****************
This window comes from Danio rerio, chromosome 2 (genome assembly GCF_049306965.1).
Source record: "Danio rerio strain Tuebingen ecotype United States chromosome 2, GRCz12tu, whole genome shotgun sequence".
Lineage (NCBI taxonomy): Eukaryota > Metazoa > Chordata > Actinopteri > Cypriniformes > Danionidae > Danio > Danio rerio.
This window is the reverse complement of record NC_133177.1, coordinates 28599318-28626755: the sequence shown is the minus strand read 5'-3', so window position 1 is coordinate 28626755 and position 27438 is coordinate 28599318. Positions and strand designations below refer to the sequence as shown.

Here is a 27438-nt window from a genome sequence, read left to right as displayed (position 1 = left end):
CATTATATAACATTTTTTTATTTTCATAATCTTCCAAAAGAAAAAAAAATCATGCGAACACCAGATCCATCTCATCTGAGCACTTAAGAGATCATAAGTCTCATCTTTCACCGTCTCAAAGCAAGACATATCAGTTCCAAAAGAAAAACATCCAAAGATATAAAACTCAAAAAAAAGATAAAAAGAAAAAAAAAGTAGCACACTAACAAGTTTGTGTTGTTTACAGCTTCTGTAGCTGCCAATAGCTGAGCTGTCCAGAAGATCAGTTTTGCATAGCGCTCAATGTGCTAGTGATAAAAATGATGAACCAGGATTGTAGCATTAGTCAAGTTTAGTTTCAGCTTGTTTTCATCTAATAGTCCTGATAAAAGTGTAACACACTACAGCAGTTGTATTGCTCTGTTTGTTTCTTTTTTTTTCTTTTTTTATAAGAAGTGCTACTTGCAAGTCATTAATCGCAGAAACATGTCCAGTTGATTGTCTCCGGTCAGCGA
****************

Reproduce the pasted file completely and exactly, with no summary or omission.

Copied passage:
This window comes from Danio rerio, chromosome 2 (genome assembly GCF_049306965.1).
Source record: "Danio rerio strain Tuebingen ecotype United States chromosome 2, GRCz12tu, whole genome shotgun sequence".
Lineage (NCBI taxonomy): Eukaryota > Metazoa > Chordata > Actinopteri > Cypriniformes > Danionidae > Danio > Danio rerio.
This window is the reverse complement of record NC_133177.1, coordinates 28599318-28626755: the sequence shown is the minus strand read 5'-3', so window position 1 is coordinate 28626755 and position 27438 is coordinate 28599318. Positions and strand designations below refer to the sequence as shown.

Here is a 27438-nt window from a genome sequence, read left to right as displayed (position 1 = left end):
CATTATATAACATTTTTTTATTTTCATAATCTTCCAAAAGAAAAAAAAATCATGCGAACACCAGATCCATCTCATCTGAGCACTTAAGAGATCATAAGTCTCATCTTTCACCGTCTCAAAGCAAGACATATCAGTTCCAAAAGAAAAACATCCAAAGATATAAAACTCAAAAAAAAGATAAAAAGAAAAAAAAAGTAGCACACTAACAAGTTTGTGTTGTTTACAGCTTCTGTAGCTGCCAATAGCTGAGCTGTCCAGAAGATCAGTTTTGCATAGCGCTCAATGTGCTAGTGATAAAAATGATGAACCAGGATTGTAGCATTAGTCAAGTTTAGTTTCAGCTTGTTTTCATCTAATAGTCCTGATAAAAGTGTAACACACTACAGCAGTTGTATTGCTCTGTTTGTTTCTTTTTTTTTCTTTTTTTATAAGAAGTGCTACTTGCAAGTCATTAATCGCAGAAACATGTCCAGTTGATTGTCTCCGGTCAGCGA